Sazani Associates work with local and national governments, NGOs and the private sector in the UK, EU and overseas. We have registered offices in Wales (UK), Zanzibar (Tanzania) and Belize. We work with a range of prestigious academic institutions worldwide and provide consultancy services to transnational companies as well as delivering donor programmes.
Our main volunteer programmes are currently in our Welsh office or in Africa, on the island of Zanzibar – a semi- autonomous region of Tanzania, 25 miles off the mainland.
These tropical islands, with their palm lined white beaches and rich culture, are a popular tourist destination, attracting over 500,000 visitors annually. Yet, many locals still live in extreme poverty.
Sazani is committed to responsible, sustainable ecotourism practices, and ensures that our volunteer opportunities:
The Zanzibar archipelago in the Indian Ocean consists of a number of small islands and two larger ones. The larger of the two is Unguja, the archipelago is governed from Unguja Island. This island is often informally referred to as Zanzibar. The smaller of the two is Pemba Island.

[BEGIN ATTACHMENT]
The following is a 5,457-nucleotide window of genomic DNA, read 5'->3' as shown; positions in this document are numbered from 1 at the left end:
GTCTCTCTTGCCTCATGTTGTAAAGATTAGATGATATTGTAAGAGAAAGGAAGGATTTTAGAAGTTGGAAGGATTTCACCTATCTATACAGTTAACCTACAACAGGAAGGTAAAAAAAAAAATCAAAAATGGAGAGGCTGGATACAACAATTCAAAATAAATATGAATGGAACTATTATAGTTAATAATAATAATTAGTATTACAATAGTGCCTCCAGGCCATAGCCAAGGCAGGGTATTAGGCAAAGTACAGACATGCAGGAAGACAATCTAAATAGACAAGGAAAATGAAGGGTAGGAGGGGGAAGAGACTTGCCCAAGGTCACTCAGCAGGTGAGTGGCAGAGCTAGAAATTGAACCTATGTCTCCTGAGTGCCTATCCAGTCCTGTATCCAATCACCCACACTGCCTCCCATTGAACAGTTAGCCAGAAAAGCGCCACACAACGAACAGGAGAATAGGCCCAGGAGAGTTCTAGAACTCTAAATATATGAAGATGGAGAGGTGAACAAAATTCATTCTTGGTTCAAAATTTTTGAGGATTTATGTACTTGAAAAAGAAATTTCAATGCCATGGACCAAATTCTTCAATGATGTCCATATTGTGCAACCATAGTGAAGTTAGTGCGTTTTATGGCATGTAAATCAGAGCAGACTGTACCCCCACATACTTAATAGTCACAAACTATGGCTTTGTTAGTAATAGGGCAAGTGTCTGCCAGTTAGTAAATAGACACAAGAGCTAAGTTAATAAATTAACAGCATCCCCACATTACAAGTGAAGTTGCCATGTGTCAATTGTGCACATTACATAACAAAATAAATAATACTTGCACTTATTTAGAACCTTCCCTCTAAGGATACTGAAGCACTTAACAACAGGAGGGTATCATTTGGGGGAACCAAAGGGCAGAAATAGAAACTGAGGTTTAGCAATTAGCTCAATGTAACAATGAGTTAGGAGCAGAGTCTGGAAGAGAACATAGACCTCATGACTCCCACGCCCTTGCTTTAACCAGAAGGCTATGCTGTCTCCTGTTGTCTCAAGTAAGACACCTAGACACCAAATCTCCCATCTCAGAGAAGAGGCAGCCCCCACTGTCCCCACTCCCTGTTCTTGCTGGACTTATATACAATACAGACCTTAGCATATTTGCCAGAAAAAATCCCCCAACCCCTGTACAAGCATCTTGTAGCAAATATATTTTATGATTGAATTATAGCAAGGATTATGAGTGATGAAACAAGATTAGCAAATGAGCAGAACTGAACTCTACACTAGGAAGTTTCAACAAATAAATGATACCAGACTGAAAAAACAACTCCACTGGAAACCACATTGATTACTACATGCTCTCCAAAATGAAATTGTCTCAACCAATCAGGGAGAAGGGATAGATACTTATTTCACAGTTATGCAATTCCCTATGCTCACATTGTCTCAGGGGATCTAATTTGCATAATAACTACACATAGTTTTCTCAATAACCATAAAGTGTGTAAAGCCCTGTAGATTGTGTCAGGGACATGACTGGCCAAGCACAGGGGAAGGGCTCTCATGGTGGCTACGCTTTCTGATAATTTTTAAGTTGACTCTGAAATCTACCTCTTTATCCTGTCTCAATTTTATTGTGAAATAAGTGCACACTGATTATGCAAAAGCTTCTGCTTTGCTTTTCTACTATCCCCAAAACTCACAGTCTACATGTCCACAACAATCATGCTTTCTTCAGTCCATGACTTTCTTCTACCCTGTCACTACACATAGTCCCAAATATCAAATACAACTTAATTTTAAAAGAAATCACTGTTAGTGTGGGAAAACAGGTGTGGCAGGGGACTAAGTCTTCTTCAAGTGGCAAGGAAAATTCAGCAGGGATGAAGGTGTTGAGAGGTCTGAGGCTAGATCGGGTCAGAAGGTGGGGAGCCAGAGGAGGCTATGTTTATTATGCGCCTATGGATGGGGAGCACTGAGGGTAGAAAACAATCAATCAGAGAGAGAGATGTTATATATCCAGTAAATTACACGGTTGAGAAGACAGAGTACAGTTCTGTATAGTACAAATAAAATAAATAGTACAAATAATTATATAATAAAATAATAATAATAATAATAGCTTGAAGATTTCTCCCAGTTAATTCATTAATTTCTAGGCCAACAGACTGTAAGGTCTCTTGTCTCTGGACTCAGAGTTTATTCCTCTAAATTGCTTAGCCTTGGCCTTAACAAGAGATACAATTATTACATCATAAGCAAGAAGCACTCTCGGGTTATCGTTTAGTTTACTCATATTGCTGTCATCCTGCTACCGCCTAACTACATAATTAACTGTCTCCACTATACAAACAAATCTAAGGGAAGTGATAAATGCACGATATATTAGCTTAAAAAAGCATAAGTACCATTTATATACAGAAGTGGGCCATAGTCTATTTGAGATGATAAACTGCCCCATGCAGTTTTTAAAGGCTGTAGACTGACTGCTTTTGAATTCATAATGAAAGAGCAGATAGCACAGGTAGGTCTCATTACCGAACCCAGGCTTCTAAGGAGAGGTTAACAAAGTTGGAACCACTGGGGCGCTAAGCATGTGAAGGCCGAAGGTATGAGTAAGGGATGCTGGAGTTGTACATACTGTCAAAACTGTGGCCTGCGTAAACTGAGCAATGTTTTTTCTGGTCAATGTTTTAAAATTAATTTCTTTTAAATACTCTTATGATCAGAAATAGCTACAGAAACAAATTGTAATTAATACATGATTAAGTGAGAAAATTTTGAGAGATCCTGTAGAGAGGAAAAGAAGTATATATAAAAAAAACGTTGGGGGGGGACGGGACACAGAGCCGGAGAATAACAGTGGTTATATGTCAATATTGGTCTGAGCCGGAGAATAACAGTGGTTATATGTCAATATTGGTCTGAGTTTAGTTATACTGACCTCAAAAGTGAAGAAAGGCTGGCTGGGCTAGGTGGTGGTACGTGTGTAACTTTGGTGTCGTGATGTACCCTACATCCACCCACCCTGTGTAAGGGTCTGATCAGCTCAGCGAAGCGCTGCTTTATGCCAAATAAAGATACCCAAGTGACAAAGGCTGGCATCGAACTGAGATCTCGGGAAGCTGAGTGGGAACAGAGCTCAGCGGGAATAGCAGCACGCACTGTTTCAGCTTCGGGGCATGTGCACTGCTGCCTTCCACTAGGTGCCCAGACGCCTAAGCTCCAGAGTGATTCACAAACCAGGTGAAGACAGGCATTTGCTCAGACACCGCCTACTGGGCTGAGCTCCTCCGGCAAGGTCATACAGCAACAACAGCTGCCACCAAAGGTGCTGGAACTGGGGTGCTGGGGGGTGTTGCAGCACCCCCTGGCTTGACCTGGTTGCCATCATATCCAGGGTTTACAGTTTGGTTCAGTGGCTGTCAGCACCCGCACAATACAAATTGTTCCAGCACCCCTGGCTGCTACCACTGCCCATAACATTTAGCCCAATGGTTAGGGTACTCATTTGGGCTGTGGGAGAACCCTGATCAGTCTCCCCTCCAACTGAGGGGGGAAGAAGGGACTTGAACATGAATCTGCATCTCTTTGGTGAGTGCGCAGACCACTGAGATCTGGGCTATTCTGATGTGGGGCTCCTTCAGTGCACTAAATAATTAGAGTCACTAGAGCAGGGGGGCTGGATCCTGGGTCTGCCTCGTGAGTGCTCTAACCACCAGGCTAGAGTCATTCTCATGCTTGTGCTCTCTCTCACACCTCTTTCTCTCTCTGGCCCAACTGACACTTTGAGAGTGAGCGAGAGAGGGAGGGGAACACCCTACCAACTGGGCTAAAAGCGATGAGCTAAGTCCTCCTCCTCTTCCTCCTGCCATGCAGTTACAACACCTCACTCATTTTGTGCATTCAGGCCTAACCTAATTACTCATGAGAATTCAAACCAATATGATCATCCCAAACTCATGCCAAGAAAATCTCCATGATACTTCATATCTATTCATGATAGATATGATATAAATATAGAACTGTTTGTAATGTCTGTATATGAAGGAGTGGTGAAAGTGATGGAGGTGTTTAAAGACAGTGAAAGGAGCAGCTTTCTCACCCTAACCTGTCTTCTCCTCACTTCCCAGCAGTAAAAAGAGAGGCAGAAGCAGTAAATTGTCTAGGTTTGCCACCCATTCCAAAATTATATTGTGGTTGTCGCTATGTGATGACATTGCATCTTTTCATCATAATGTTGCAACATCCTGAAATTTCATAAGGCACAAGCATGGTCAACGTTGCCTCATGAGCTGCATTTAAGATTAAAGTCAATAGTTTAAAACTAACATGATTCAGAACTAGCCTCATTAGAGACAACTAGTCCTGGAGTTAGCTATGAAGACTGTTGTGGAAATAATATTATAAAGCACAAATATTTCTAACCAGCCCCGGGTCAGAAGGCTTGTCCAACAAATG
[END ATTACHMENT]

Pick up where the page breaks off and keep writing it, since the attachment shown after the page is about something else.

Zanzibar is a tropical island steeped in history with the mixture of Arab and African origins, which are reflected in the island’s architecture, food and people. The richness of culture and diversity can be very humbling and at the same time bewildering to Zanzibar’s visitors. The heat and humidity of the tropics gives a decadent feel while the crumbling urban chic of old Stonetown, echoing European influences, contrast with the vibrant, African suburbs throbbing with private enterprise.
This magical island is endowed with abundant flora and fauna.: Large mango trees give shade to smaller fruit trees and banana plants which in turn give shade to cassava and other edible plants. Ever present, in Zanzibar is the smell of coral soil and burning wood as well as the intense scent of various spices – mainly cloves – drying on local market stalls.
From an economic point of view, Zanzibar is considered as one of the poorest regions in the world. Fishing and agriculture are the main sources of income for the local population. However more recently the islands’ economic growth has started to heavily depend on tourism. In the rural coastal areas, tourism draws on the assets of the poor – cultural knowledge, natural resources, rural space – and often disrupts and impacts negatively upon their livelihoods.